The three visitors were released but could face proselytism charges, MEC said. That same third week of December, two churches in Kabylie Region’s Bejaia Province received a visit from officials from the municipality, the ministry of religious affairs, the fire brigade, the national gendarmerie and the intelligence department, according to MEC.

The officials told church leaders the visits were inspections for safety regulations. The two buildings are used by eight congregations.

In the southern Algerian town of Ouargla, another church received an order from the provincial governor to cease all religious activities following a building inspection on Dec. 14, MEC reported.

Officials said the church lacked authorization to use the building for worship and failed to comply with safety requirements. They told church leaders to obtain permission from the ministry of religious affairs.

The officials said that worship activities at the church, which has been active for 10 years, can resume only three months after obtaining permission, according to MEC.

Algeria’s population of 35.4 million people is more than 97 percent Muslim and .28 percent Christian.

In December Algeria also deported a French Christian without explanation. Louis Martinez of the French Reformed Church had left Algeria on a trip and was returning on Dec. 13 when authorities stopped him at the Oran airport and deported him, according to MEC.

Martinez and his wife had lived in Algeria for several years and had just been issued a new residency permit valid for 10 years, according to MEC.

Manager of a private French-language school, Martinez was known as a close friend of a local church.

“The authorities gave no reason for his deportation,” MEC reported. “His wife was subsequently able to settle their family and business affairs in Algeria and has recently also left the country.

Algerian church leaders note that this deportation is consistent with a wider pattern of denial of visas for church visitors, which seems to be part of a policy whereby the Algerian authorities are restricting the ability of Algerian churches to partner with outside entities.”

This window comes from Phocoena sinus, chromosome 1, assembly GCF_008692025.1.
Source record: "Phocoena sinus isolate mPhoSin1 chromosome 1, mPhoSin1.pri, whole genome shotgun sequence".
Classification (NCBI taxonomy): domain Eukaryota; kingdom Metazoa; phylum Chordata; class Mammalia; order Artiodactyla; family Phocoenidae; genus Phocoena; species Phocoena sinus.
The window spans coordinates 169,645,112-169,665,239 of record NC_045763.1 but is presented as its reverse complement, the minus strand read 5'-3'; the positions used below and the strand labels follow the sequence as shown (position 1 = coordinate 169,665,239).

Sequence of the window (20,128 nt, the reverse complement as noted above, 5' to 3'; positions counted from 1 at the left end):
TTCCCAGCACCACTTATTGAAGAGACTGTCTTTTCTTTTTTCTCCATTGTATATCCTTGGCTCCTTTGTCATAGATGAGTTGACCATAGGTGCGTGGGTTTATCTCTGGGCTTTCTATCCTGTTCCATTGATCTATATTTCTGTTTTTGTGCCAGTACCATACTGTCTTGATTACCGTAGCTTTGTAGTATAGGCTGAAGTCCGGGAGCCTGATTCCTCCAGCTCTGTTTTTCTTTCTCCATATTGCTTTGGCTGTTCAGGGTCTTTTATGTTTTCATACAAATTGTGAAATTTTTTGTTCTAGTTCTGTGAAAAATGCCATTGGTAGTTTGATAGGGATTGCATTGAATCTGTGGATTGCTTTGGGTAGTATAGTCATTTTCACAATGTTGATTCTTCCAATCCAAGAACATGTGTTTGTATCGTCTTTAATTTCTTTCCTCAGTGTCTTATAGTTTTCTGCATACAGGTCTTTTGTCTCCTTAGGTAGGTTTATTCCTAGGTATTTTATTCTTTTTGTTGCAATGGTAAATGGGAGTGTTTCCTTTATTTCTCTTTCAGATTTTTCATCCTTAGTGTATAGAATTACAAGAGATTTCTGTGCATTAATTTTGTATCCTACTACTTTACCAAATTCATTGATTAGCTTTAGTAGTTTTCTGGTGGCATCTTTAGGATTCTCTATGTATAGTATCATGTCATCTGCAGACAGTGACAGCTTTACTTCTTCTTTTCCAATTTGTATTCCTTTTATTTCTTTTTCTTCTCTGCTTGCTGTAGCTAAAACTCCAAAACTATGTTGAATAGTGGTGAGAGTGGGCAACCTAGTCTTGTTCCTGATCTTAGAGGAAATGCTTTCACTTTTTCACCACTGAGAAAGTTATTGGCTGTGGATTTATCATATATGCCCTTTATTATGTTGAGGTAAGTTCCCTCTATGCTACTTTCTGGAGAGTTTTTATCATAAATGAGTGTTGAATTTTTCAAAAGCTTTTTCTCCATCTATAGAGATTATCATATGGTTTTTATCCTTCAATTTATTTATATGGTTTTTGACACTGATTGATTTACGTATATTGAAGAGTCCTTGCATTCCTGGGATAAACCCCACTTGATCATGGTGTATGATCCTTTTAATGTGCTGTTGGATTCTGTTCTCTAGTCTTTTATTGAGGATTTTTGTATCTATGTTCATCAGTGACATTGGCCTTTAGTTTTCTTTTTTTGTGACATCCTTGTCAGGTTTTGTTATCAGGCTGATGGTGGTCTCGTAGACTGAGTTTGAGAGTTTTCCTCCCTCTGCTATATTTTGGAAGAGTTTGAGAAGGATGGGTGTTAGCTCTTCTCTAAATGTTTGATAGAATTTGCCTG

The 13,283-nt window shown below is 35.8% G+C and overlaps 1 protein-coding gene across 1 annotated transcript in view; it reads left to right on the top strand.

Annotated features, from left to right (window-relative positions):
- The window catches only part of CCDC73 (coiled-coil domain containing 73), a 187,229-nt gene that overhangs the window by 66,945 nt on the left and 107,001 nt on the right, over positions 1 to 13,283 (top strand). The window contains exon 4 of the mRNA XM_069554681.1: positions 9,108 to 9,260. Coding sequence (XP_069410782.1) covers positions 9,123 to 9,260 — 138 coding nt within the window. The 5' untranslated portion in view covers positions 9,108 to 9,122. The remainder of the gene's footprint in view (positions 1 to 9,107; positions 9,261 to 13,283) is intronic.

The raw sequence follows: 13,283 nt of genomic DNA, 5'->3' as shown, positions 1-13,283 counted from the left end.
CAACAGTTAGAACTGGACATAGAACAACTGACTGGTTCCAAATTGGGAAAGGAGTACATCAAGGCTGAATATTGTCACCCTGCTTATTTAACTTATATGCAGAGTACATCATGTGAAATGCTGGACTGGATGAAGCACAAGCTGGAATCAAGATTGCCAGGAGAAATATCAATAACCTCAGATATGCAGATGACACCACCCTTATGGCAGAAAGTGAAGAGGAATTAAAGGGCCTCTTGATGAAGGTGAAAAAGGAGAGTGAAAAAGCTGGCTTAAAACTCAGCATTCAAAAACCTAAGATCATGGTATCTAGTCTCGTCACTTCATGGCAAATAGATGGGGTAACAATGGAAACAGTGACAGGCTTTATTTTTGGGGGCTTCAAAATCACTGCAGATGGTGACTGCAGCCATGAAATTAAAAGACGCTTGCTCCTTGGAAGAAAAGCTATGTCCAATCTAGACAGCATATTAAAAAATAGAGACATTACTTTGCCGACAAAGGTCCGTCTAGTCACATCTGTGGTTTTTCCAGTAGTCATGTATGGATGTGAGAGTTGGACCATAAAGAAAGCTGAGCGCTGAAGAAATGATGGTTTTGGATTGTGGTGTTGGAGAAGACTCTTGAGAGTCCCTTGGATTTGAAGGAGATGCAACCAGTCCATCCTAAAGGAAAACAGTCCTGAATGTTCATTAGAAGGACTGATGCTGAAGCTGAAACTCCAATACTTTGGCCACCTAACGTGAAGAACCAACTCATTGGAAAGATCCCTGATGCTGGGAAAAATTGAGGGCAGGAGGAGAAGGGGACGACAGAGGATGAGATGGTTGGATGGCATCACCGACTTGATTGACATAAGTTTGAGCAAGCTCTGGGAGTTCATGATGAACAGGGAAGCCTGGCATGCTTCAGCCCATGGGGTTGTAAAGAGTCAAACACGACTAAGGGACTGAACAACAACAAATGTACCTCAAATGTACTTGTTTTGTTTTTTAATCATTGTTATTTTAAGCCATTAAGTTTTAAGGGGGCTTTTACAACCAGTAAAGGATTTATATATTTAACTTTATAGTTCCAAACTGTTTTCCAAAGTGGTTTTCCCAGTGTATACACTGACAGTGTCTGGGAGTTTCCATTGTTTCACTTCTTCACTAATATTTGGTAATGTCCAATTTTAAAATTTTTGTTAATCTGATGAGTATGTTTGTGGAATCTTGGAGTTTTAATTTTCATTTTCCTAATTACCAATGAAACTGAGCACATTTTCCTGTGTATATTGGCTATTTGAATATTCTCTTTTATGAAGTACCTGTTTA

Algeria ranked 42nd on Christian support organization Open Doors’ 2018 World Watch List of the countries where it is most difficult to be a Christian.

Source: Morning Star News

Christian retreat centre forced to close down

By Tola Mbakwe

A retreat centre belonging to the Assemblies of God Churches (AoG) in Iran has been served an evacuation notice by police.

According to religious freedom charity Christian Solidarity Worldwide (CSW), the Sharon Retreat Centre was served with the evacuation notice on 7th March and its caretakers were given only three days remove all of their belongings and hand the centre over to the government.

The centre is located in Karaj and sits on 10,000 square metres of land and is worth $2,200,000.

The Council of AoG Churches in Iran acquired it in the early 1970s for use as a retreat for church ministers, for youth camps, and for other church functions.

This is not the first time retreat centre has been the subject of much scrutiny.

CSW said in 2005, the centre was raided by security agents during a Council Synod meeting, and all the clergy on the Council were arrested.

The church leaders were interrogated overnight in a detention centre near Karaj and forced to sign an agreement stating they would comply with the government’s demands to limit church activities.

The charity added that one article of this agreement stated that they would use the retreat centre only for Armenian and Assyrian church members with the prior permission of security officials.

Also in 2015, a Revolutionary Court issued a confiscation order for the property and Iran’s government has accused the centre of being funded by the CIA to “infiltrate and undermine the country through evangelistic activities”.

However, in reality, the AoG Church in Iran is not organisationally affiliated with the AoG denomination in the United States (US).

It was registered as a church and religious institution in 1973, and after the Islamic Revolution, its status as a registered religious institution was reinstated.

CSW said in a statement: “By attributing the AoG’s funding to the Central Intelligence Agency (CIA), the Iranian authorities sought to facilitate both the seizure of property… and the possible prosecution of church leaders on national security-related charges.”

CSW’s Chief Executive Mervyn Thomas said he is deeply alarmed at the planned seizure of property from a religious community that is recognised under the Iranian constitution.

He added: “We urge the government of Iran, as a signatory to the Universal Declaration of Human Rights and the International Covenants on Human Rights, to fulfil its obligations and ensure freedom of religion or belief in its fullest sense for all of Iran’s religious minorities.

“We also call for interventions from key members of the international community to prevent this injustice from occurring, and to remind the Iranian government of its obligations under international law and its own constitution.”


Source: Premier

Central African Republic: church elder among six aid workers hacked to death